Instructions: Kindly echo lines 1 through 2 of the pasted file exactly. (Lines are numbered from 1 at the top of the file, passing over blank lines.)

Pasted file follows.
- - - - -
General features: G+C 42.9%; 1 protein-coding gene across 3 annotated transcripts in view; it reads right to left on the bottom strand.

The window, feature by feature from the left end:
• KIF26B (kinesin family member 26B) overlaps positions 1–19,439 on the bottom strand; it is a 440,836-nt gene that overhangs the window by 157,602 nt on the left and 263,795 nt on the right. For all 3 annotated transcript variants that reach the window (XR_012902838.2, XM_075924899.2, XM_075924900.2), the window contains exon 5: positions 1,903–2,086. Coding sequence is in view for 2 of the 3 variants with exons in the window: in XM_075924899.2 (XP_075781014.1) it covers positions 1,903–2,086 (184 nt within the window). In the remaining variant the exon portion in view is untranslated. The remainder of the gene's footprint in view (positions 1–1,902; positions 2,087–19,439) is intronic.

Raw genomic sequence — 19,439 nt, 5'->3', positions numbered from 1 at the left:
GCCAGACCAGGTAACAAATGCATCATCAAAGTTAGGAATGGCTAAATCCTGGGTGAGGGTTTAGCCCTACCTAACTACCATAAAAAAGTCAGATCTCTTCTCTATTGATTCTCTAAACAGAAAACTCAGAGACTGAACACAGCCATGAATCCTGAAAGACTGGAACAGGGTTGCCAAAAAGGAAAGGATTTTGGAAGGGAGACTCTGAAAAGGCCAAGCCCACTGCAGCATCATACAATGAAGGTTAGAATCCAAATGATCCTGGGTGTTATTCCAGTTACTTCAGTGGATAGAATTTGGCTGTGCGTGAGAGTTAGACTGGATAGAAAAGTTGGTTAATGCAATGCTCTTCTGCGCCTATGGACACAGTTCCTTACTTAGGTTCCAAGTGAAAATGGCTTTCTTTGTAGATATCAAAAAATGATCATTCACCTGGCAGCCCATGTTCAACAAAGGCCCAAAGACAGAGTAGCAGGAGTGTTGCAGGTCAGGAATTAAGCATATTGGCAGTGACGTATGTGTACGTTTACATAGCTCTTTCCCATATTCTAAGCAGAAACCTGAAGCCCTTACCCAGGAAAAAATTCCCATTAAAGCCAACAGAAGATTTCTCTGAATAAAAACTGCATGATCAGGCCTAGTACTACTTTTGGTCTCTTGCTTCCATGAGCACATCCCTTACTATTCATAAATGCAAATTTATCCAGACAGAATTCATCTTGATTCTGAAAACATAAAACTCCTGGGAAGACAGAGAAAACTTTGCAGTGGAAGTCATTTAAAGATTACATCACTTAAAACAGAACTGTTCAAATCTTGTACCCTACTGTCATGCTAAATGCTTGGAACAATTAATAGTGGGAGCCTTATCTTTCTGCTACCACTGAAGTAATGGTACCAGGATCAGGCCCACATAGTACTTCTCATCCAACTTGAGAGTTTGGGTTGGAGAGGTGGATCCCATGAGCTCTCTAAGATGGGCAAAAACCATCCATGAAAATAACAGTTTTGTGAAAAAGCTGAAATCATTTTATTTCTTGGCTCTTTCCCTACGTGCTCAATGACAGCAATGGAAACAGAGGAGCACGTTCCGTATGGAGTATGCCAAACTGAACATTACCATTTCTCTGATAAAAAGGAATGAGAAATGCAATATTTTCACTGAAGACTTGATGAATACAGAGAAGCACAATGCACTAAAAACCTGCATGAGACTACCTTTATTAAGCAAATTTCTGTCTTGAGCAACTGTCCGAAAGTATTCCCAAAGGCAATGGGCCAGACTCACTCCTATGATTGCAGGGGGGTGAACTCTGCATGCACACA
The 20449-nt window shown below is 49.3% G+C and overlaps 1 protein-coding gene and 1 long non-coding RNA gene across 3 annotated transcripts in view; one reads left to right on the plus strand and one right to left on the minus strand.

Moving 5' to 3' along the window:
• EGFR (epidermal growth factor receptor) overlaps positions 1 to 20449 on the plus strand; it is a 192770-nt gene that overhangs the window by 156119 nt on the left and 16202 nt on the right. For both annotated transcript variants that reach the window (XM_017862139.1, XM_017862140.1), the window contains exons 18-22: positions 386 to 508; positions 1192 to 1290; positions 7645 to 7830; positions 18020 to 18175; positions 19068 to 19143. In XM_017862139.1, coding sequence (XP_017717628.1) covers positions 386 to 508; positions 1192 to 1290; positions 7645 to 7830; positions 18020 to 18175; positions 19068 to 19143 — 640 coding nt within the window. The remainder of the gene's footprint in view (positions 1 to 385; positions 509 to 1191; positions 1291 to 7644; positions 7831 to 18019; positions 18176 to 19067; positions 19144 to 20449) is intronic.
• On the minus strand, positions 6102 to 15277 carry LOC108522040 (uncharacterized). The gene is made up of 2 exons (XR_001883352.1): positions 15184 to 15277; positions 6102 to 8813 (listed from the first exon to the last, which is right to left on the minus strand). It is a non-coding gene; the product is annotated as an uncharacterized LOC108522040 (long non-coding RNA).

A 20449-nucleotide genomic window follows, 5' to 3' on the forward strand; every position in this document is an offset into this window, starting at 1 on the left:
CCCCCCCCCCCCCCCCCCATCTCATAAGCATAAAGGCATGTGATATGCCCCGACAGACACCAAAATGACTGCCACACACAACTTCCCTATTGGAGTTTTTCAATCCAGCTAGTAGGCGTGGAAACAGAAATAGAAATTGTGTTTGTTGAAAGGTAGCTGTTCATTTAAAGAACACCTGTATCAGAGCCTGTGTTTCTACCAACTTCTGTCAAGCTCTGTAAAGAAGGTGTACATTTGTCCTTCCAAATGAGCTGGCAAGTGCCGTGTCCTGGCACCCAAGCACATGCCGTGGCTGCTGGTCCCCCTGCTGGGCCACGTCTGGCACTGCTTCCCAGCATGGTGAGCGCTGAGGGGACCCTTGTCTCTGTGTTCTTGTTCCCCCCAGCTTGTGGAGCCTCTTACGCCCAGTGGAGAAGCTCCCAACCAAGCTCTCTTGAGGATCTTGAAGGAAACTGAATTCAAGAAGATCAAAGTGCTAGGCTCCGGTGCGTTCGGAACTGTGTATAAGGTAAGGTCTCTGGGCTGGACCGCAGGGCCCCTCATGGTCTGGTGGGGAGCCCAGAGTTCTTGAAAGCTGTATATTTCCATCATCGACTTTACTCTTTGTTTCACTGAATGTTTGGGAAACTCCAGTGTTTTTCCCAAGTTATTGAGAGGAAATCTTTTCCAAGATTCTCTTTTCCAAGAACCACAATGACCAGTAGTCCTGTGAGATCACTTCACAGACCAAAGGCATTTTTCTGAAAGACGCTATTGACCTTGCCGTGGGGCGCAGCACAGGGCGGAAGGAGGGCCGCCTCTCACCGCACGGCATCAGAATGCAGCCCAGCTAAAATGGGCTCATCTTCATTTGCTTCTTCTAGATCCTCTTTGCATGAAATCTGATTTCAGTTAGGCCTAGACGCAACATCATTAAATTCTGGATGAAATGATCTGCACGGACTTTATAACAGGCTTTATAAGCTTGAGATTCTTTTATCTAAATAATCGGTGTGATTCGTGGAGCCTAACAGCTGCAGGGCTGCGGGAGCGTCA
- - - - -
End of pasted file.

General features: G+C 42.9%; 1 protein-coding gene across 3 annotated transcripts in view; it reads right to left on the bottom strand.

The window, feature by feature from the left end: